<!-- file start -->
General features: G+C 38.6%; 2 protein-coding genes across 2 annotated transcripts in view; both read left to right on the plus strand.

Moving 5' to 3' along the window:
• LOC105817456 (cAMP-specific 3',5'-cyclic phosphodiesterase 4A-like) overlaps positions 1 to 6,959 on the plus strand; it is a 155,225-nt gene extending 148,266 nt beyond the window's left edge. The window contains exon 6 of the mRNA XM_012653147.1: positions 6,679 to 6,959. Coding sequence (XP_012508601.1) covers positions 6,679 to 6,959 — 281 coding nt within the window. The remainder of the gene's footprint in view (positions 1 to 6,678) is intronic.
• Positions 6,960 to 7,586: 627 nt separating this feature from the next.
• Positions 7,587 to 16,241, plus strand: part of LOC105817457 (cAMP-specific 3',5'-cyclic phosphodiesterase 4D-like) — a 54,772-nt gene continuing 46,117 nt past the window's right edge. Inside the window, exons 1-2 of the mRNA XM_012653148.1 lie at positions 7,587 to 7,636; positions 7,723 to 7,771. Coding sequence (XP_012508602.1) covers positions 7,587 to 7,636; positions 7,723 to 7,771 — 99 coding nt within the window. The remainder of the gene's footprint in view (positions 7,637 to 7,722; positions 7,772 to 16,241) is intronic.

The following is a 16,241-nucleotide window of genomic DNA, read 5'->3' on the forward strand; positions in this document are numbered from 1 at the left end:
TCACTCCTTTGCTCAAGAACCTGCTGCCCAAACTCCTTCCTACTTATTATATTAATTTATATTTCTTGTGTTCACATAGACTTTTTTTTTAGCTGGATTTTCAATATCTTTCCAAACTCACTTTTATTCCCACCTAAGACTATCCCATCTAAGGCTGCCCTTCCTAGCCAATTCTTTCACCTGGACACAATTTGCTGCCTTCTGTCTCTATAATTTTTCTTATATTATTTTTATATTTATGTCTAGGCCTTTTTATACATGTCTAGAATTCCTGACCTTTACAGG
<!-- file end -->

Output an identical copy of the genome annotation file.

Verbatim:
General features: G+C 38.6%; 2 protein-coding genes across 2 annotated transcripts in view; both read left to right on the plus strand.

Moving 5' to 3' along the window:
• LOC105817456 (cAMP-specific 3',5'-cyclic phosphodiesterase 4A-like) overlaps positions 1 to 6,959 on the plus strand; it is a 155,225-nt gene extending 148,266 nt beyond the window's left edge. The window contains exon 6 of the mRNA XM_012653147.1: positions 6,679 to 6,959. Coding sequence (XP_012508601.1) covers positions 6,679 to 6,959 — 281 coding nt within the window. The remainder of the gene's footprint in view (positions 1 to 6,678) is intronic.
• Positions 6,960 to 7,586: 627 nt separating this feature from the next.
• Positions 7,587 to 16,241, plus strand: part of LOC105817457 (cAMP-specific 3',5'-cyclic phosphodiesterase 4D-like) — a 54,772-nt gene continuing 46,117 nt past the window's right edge. Inside the window, exons 1-2 of the mRNA XM_012653148.1 lie at positions 7,587 to 7,636; positions 7,723 to 7,771. Coding sequence (XP_012508602.1) covers positions 7,587 to 7,636; positions 7,723 to 7,771 — 99 coding nt within the window. The remainder of the gene's footprint in view (positions 7,637 to 7,722; positions 7,772 to 16,241) is intronic.

The following is a 16,241-nucleotide window of genomic DNA, read 5'->3' on the forward strand; positions in this document are numbered from 1 at the left end:
TCACTCCTTTGCTCAAGAACCTGCTGCCCAAACTCCTTCCTACTTATTATATTAATTTATATTTCTTGTGTTCACATAGACTTTTTTTTTAGCTGGATTTTCAATATCTTTCCAAACTCACTTTTATTCCCACCTAAGACTATCCCATCTAAGGCTGCCCTTCCTAGCCAATTCTTTCACCTGGACACAATTTGCTGCCTTCTGTCTCTATAATTTTTCTTATATTATTTTTATATTTATGTCTAGGCCTTTTTATACATGTCTAGAATTCCTGACCTTTACAGG